The use of a Blackberry cellphone that reportedly caused tinnitus has resulted in the payment of $1.2 Million in workers' compensation benefits.
Cell phone injuries have been linked medically by published studies. "The authors warn users of cell phones to look out for ear such as ear warmth, ear fullness, and ringing in the ears (tinnitus) as early warning signs of an auditory abnormality."
Tinnitus describes a condition of "ringing in the ears." Individuals often describe the sound as a hum, buzz, roar, ring, or whistle. The predominant cause of tinnitus is long-term exposure to high sound levels, though it can also be caused by short-term exposure to very high sound levels, such as gunshots. Non-acoustic events, such as a blow to the head, dietary issues, stress, jaw joint disorders, debris on the eardrum, or prolonged use of aspirin may also cause tinnitus.The inner ear or neural system produces the actual sound.
Exposure to excessive noise in the workplace has been recognized as a major health hazard, one that can impair not only a person's hearing, but also his physical and mental well-being. workplace first affects the ability to hear high-frequency or high-pitched sounds. Workers suffering from noise-induced hearing loss may also experience continual ringing in the ears, called "tinnitus". In addition, workers who are exposed to noise sometimes complain of nervousness, sleeplessness and fatigue.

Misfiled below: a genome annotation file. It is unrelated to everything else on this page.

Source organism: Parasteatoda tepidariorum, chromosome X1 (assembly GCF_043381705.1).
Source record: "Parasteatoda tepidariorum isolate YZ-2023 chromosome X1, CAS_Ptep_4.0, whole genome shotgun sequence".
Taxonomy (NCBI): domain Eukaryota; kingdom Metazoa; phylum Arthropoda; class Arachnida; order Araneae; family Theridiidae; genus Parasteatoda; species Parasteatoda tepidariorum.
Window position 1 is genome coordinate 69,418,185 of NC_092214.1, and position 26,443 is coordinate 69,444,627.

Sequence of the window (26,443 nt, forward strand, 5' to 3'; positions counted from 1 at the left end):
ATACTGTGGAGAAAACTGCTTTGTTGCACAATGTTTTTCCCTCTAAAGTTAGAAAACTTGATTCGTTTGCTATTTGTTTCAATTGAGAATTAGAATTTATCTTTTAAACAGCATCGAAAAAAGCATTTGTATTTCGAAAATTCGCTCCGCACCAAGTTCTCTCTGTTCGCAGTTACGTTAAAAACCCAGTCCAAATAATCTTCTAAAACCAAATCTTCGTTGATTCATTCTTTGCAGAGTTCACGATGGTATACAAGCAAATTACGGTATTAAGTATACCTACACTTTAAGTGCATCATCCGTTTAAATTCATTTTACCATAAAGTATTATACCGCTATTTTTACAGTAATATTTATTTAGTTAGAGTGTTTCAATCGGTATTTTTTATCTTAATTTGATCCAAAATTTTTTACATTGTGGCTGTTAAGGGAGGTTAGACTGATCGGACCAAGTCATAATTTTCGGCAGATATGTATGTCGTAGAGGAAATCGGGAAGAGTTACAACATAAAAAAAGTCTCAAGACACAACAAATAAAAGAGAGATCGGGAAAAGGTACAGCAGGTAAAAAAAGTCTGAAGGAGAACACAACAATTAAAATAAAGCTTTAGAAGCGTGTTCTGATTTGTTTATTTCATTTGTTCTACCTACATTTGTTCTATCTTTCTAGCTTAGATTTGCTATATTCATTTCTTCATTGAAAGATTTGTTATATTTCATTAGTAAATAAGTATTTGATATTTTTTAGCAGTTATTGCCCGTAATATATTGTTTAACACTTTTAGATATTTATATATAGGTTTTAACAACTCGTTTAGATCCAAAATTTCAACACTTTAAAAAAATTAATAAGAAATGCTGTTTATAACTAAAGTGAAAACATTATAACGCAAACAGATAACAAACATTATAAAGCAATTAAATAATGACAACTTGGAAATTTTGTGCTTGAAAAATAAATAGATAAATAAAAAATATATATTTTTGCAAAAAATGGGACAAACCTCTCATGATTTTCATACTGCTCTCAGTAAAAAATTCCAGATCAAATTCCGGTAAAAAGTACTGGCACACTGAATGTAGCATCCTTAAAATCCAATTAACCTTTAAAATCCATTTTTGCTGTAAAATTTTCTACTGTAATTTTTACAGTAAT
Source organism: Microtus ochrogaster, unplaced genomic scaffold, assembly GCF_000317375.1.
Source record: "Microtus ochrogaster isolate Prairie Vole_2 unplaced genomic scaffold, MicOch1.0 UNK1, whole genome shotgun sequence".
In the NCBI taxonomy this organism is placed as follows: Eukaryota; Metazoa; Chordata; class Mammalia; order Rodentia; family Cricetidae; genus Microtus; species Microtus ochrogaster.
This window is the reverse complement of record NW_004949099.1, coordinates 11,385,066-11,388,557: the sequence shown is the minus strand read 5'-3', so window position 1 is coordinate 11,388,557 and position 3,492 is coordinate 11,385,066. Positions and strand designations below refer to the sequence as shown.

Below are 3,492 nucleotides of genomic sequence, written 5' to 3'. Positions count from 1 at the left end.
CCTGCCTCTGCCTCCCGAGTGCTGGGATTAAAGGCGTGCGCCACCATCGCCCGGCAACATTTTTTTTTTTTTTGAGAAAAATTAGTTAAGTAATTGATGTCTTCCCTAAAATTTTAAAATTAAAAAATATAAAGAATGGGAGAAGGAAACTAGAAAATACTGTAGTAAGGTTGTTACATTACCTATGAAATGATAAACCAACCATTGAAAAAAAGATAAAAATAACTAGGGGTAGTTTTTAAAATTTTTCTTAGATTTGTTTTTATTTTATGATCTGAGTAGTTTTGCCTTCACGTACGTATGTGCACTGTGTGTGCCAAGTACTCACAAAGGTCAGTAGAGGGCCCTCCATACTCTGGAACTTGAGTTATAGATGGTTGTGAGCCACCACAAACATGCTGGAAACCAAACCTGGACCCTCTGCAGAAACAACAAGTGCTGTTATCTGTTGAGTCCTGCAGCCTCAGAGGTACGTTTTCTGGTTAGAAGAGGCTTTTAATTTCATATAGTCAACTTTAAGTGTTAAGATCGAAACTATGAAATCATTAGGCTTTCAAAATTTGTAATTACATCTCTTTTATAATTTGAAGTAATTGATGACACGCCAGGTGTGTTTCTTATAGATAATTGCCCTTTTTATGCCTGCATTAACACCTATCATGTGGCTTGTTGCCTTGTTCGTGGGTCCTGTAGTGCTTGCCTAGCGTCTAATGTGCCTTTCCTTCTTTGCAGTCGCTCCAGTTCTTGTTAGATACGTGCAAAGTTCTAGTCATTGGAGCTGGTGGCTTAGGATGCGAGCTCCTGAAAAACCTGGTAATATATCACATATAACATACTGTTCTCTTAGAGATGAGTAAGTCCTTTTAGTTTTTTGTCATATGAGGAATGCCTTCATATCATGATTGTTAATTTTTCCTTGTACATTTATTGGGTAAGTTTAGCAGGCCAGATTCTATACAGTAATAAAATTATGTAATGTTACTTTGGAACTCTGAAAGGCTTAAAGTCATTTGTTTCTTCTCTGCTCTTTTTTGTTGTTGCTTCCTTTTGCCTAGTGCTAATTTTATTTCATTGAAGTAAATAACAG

Other cases have also been reported for workers' compensation benefits as a result of the use of a telephone. An injured worker was employed at New Jersey Manufacturers Insurance Company for approximately six years as a customer service representative who spoke with customers on the telephone. A pre-employment physical, which included a hearing test, demonstrates no hearing difficulties or other medical issues. During the course of her employment, renovations were conducted at the employer's office and she testified that she heard loud drilling and that her desk vibrated and she had difficulty hearing customers on the telephone. While medical evaluations reflected no statutory hearing loss pursuant to the form of the occupational Hearing Loss Act, the expert physician did recognize a 5% loss due to tinnitus. The trial judge concluded that the tinnitus disability was significant and distracted from the former efficiency of her ears and distracted from her ordinary pursuits of life. The reviewing Court held that tinnitus and supported by the appropriate proofs was a permanent partial disability and was compensable irrespective of whether the employee also suffers a hearing loss compensable under the OHLA. Schorpp-Replogle v. New Jersey Manufacturers Insurance Company, 395 N.J.Super. 277, 928 A.2d 885 (App. Div. 2007).